From left to right: Nadim Kara, Marie-Pierre Ippersiel, Hani Henein, Martin Tyrawskyj, Marie-Pierre Paquin.

For the Conference of Metallurgists 2022, the first to be held in-person since the COVID pandemic, the Metallurgy and Materials Society of CIM – or MetSoc – focused the event’s content on a theme critical to the future of metallurgy: the “Pathway to Net Zero.”

Held in Montreal’s Bonaventure Hotel from Aug. 21 to 24, the conference featured numerous technical sessions, workshops and social events, all focusing on Canada’s and the metallurgical community’s ability to affect the quest to lower emissions and reach the Net Zero target by 2050. This theme extended to the conference’s keynote and plenary speeches as well.

Monday’s opening keynote was given by Andrew Ghattas, director of Natural Resource Canada’s (NRCan) Critical Minerals Centre of Excellence. In his talk, he outlined the government’s role in strengthening the supply chains of the 31 critical minerals outlined in the strategy released by the federal government this year. According to Ghattas, the landscape has shifted to the point where these minerals represent a “generational opportunity” and that developing these value chains will protect Canada from future risk as well.

“Fully recognizing that the push into greener technology requires looking at value chains in their entirety,... it's really the mining and the processing end of the chain where the bottlenecks will create the greatest pressure on our ambitions of ramping up overall manufacturing. Current mineral supply and investment plans fall short of what's needed to transform the sector, and to meet demand forecasts, so this is an area where we need to encourage more overall activity,” he said. “The other aspect of this is that the production of these minerals is more geographically concentrated than oil or natural gas, which makes supply extremely vulnerable to geopolitical, economic and other risks. There are a variety of factors at play in critical minerals, but in short we have become highly reliant on other countries for almost all aspects of entire value chains.”

The afternoon’s plenary session included a mix of speakers from government, industry and academia. Hosted by NRCan senior policy analyst Nadim Kara, the panel included Marie-Pierre Ippersiel, president and CEO of PRIMA Quebec; Ann Masse, global head of health, safety, environment and security at Rio Tinto; Hani Henein, professor in the department of chemicals & materials engineering at the University of Alberta; Martin Tyrawskyj, acting program director of Materials for Clean Fuels Challenge Program, National Research Council Canada; and Marie-Pierre Paquin, chief advisor, office of the chief scientist at Rio Tinto. During the panel, the speakers discussed what they believe the metallurgy community needs to meet the challenges of the moment.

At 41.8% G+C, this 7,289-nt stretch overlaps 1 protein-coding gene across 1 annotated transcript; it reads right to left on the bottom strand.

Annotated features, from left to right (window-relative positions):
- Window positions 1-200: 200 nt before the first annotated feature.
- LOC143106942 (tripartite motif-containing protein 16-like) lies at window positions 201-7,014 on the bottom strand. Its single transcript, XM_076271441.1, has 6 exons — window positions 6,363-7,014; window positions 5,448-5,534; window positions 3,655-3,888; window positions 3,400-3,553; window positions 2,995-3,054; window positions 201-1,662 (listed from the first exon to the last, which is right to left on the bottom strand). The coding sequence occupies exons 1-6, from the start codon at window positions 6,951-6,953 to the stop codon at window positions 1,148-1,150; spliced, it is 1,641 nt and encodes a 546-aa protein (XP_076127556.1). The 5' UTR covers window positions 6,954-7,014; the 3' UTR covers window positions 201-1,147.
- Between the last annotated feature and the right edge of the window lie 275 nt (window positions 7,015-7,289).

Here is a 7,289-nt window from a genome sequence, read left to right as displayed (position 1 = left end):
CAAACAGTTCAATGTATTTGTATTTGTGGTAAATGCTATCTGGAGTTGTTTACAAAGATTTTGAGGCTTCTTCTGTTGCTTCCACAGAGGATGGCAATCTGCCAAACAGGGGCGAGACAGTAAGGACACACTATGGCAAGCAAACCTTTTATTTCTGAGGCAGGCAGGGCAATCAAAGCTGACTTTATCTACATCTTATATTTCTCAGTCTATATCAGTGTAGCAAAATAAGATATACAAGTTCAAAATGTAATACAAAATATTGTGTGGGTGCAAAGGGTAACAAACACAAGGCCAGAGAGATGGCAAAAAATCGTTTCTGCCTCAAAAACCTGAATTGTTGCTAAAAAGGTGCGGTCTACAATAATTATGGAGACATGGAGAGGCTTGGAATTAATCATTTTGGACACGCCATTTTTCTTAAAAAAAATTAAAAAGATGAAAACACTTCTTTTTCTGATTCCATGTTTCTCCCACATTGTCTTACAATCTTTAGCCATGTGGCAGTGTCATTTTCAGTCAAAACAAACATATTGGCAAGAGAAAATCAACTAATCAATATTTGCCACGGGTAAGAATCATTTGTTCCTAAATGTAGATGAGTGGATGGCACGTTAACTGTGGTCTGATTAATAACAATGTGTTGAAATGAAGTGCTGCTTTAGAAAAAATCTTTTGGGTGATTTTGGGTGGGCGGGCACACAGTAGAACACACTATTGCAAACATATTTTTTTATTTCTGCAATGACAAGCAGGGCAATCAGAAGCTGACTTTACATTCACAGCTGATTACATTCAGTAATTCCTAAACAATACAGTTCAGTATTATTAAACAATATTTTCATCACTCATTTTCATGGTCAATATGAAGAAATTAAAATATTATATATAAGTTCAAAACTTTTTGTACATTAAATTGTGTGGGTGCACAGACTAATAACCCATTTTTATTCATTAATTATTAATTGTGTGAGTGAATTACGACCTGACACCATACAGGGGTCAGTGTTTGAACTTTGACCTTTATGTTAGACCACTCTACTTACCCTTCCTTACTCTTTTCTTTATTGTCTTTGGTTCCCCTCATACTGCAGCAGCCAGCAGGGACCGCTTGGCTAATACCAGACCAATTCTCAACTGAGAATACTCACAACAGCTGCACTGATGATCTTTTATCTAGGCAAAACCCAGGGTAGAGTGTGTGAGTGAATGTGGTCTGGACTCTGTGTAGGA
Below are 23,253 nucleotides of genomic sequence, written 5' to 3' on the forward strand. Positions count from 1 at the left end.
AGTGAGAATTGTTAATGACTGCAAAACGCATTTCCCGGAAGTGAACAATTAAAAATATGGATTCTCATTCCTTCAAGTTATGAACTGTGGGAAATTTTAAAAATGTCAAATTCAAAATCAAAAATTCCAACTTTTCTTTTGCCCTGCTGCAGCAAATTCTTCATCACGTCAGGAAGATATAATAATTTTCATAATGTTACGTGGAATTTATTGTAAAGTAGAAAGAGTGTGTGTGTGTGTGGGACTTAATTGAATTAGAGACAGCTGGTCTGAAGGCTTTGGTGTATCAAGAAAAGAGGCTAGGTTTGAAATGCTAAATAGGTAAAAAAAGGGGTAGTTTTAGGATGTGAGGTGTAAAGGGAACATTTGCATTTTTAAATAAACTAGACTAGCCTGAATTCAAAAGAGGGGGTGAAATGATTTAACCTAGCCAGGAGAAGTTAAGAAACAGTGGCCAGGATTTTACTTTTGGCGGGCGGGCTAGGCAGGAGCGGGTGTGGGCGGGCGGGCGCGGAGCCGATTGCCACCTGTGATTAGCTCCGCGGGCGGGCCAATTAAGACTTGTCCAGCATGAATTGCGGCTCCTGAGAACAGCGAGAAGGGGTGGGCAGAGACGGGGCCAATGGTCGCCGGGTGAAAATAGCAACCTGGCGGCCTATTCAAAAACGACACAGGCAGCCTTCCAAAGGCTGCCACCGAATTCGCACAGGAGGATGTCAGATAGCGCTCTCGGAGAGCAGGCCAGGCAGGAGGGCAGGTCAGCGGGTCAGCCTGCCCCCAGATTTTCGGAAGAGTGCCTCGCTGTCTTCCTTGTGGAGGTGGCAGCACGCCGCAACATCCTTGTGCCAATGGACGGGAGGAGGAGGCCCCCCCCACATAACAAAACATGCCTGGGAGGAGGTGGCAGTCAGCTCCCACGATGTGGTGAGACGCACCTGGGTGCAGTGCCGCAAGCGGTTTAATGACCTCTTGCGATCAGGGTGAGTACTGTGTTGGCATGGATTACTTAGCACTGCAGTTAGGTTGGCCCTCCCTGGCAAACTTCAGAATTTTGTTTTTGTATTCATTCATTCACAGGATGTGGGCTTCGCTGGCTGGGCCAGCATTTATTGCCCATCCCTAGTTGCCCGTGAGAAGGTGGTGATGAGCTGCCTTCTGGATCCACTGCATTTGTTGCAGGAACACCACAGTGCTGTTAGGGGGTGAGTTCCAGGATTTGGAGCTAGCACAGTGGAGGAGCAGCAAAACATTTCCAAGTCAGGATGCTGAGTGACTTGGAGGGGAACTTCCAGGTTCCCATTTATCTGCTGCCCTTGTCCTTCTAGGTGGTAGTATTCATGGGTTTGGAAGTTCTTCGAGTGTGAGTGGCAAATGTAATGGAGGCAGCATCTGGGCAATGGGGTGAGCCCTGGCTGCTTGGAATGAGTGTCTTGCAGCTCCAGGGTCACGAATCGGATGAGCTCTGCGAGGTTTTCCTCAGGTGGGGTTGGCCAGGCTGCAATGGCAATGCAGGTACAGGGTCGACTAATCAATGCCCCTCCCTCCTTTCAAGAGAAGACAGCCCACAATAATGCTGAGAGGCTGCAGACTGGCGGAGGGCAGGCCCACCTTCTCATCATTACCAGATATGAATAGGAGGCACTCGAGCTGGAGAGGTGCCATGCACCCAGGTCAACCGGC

“Net zero changed everything, [and] I think we have to change our mindset. We used to be, in the last 30 years, in an emissions reduction paradigm. Now, because of the goals and emissions targets, we have to think and work more in an emissions elimination paradigm,” said Ippersiel. “Every part of the economy has to contribute to the future, and I invite the metallurgy community, as much as the materials science community, to play a role and propose solutions. I think you have something to bring to this journey.”

“If you're focusing on 2050, and we all know the timeline it takes from invention in the lab to testing a prototype to going to a pilot plant to full production, it takes a long time in our profession. 2050 is not that far away,” said Henein. “In Canada we have a funding scheme that partners very well academics to governments to industry. We've done very well over the years with these kinds of programs. However, to reach 2050, we are going to need to collaborate far more than we've ever done before in a far greater accelerated period of time, and we're going to need far greater investments....”

The next day featured a talk from widely influential metallurgist and Canadian Mining Hall of Fame inductee Phillip Mackey to discuss some of the technology being developed to help the transition to green energy. The afternoon also featured a “Big Ideas Session,” where nine representatives were given the opportunity to present their technological innovations and the opportunities each represents to reduce emissions. According to Mackey, however, these technologies will require more support.

“Canada has sources of critical metals and can build on this for the export market and, as we heard yesterday, the Canadian critical minerals strategy identified 31 minerals and 6 top ones, but it won’t happen without more R&D. We need it from the large mining companies, who, notably, are not very active in R&D, public universities and government support,” he said.